It didn’t take long for Jackie Williams to remember what Taurus Bowman was like as a player.
As her middle school basketball coach at William J. Clark, Williams saw that Bowman had the ambition to do great things on the basketball court.
“She was very motivated,” Williams recalled of Bowman as a seventh-grader. “She was always willing to learn and always willing to accept what I had to say and what she wanted to do to improve herself. She was well-mannered and she always wanted to get better. “
Bowman’s ambition grew as she did over the years. Now, her passion for the game and her ability to make plays as a guard has landed her an opportunity to move on to the next level. On Friday, Bowman signed to play for Barber Scotia in Concord, N.C.
“I think this is really special,” Bowman said. “I’m the first generation in my family to go to college and I want to be able to succeed and do things that my parents and those in that generation weren’t able to do. So, I just want to have a lot of success.”
Early on, Bowman’s parents merely thought that having her on the basketball team might be something to do only to later discover that young Taurus had a knack for the game.
“I always felt like she would be athletic as my daughter and I always encouraged her as a father,” Taurus S. Bowman said. “I didn’t want to push her if that’s not what she wanted to do, but I saw her playing ball at Clark and she was known for her 3-point shot. When she hit a 3-point shot, the crowd would go crazy. As a parent, that makes you proud watching her.”
Bowman would move on from the middle school program to play one year of junior varsity basketball at Orangeburg-Wilkinson before joining the varsity team during her sophomore year. Bowman would see glimpses of action in a number of situations, but those spots were few and far between. In the middle of her junior season, Bowman transferred from O-W to Orangeburg Prep, where she would play for Jan Stoudenmire and the Lady Indians.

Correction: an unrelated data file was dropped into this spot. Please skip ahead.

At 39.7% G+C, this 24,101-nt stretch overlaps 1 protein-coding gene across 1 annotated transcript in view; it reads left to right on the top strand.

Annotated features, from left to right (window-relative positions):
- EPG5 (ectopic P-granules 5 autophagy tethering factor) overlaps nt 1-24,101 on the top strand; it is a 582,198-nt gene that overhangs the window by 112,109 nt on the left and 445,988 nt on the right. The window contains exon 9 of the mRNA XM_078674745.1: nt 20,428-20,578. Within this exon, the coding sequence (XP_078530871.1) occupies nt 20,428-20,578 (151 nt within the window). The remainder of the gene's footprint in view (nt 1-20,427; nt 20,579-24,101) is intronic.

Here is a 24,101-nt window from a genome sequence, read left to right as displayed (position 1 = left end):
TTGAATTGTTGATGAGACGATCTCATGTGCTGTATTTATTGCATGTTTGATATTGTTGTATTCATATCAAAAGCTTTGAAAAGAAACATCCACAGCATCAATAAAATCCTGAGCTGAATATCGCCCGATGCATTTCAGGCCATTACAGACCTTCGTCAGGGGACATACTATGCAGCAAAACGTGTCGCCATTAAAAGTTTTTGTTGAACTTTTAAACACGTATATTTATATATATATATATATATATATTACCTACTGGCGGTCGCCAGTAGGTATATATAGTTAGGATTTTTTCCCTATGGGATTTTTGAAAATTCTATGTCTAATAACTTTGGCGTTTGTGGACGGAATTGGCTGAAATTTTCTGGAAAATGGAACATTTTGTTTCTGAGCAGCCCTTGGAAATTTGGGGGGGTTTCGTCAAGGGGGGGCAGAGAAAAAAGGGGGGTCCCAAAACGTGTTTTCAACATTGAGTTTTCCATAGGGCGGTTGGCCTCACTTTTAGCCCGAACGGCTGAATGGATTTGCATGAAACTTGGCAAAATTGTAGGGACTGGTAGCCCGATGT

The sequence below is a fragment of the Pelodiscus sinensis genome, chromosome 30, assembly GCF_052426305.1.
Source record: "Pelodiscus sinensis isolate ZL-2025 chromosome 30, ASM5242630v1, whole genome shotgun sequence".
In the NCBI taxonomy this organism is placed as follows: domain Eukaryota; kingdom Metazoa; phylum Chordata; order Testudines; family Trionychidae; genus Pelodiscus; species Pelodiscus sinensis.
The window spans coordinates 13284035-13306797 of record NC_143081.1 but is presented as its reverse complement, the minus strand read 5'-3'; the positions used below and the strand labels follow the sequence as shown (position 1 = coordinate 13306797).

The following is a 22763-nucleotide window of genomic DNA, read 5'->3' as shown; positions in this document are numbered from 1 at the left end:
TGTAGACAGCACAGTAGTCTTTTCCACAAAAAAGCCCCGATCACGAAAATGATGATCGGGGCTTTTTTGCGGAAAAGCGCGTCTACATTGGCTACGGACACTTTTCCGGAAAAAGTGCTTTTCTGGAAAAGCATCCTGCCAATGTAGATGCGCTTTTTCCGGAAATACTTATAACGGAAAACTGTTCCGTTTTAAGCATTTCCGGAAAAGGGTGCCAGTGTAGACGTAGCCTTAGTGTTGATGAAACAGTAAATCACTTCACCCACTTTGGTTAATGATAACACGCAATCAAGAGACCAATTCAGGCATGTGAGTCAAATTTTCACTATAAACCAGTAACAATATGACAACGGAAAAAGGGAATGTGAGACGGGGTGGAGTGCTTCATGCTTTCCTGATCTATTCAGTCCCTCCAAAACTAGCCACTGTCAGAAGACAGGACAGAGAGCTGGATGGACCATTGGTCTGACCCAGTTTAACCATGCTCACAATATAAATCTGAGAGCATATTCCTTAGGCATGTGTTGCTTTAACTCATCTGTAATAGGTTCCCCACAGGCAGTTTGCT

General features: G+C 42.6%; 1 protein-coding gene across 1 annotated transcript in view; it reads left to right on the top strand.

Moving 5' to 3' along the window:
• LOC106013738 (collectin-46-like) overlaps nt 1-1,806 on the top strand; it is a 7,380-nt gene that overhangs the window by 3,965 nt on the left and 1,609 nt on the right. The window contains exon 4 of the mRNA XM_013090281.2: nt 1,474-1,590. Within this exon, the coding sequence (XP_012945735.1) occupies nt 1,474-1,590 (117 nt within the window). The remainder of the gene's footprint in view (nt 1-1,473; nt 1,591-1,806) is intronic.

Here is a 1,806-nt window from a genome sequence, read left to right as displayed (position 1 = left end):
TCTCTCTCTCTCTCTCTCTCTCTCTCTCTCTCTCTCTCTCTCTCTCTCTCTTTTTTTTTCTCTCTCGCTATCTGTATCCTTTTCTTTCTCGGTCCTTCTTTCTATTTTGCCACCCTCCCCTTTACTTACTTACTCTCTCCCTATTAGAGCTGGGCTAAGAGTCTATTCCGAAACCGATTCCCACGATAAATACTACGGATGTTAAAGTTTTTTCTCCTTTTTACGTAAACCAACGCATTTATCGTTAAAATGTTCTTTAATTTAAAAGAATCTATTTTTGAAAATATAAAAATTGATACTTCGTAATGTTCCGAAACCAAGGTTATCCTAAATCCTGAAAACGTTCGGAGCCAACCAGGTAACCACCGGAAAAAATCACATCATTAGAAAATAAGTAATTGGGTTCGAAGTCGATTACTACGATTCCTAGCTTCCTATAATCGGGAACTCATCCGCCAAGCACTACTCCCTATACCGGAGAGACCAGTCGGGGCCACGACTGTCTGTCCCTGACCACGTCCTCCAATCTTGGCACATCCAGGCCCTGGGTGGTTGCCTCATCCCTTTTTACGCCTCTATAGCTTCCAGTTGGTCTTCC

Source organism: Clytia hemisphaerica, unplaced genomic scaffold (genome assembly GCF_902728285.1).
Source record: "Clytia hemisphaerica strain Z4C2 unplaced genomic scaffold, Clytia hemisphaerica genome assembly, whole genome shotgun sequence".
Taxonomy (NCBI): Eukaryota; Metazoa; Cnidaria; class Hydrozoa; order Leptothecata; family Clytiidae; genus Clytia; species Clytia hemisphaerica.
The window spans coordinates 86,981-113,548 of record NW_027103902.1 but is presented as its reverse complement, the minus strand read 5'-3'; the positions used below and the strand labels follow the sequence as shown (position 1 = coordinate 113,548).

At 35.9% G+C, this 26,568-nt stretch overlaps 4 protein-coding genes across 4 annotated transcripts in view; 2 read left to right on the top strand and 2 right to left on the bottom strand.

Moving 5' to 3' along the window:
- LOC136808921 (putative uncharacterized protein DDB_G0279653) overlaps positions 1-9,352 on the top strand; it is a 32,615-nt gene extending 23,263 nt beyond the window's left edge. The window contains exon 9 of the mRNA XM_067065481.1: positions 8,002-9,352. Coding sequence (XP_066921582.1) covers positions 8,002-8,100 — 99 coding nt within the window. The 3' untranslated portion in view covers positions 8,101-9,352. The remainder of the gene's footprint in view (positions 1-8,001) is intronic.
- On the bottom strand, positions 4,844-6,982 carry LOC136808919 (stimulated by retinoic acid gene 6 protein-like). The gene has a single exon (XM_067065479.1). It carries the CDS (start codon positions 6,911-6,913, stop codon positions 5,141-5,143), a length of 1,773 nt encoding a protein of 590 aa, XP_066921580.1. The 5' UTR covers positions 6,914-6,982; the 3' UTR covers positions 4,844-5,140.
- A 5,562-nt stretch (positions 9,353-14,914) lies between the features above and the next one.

“The biggest adjustment, I’d say, was probably the level of work we had to put in,” Bowman said about playing at OPS. “Here, you have to put in the work. There, it’s harder than it was over here because (Coach Josh Staley) came from a place where he wanted us to win. All he did was discipline, discipline, discipline. Coach Jan wanted us to have fun and play how we play.”
Joining the Lady Indians in the middle of their season, Bowman thought that she would disrupt the chemistry that the team built. However, she proved to be more of a benefit than a hindrance for Stoudenmire’s club.
“She’s helped our team tremendously,” Stoudenmire said. “She’s been a big asset to Orangeburg Prep. I knew that, when she came in, we could run a little different system around her even though she fit right into our system because she was so quick. She knew the players around her. Just this year with Liz (Rheney) and Julia (Bonnette), she made them so much better by taking a lot of pressure of the ball handling off of them. She had some great games here this year.”
Bowman also received interest from Coastal Carolina, Columbia College and Bernard University, but the Sabres were able to provide her with an atmosphere that the other schools could not.
“It’s a really small school and it seems like a tight-knit community where everybody can get to know everybody. I have a really close bond with the coach and that’s really important to me for the team to have a really close bond with the coach and for the coach to appreciate everything that the team does.”
Bowman’s family and coaches have made it a point to stress that playing college basketball is no longer an extracurricular activity. It’s more like a job and the challenge of balancing academics and athletics will be a little bit tougher. Still, nothing measures up to the milestone that Taurus has achieved and it’s a moment that she and her family will cherish forever.
“It means moving on in life and taking on the world,” Tracey Bowman said. “She’s about to go and get what she needs to take on the world academically and she has the skill to go along with that. We never went to college. So this is (really) good. She’s the first in the family to go to college and I know it doesn’t happen every day that you get recruited to play basketball. You could play basketball all your life and never get recruited. So, this just means a lot.”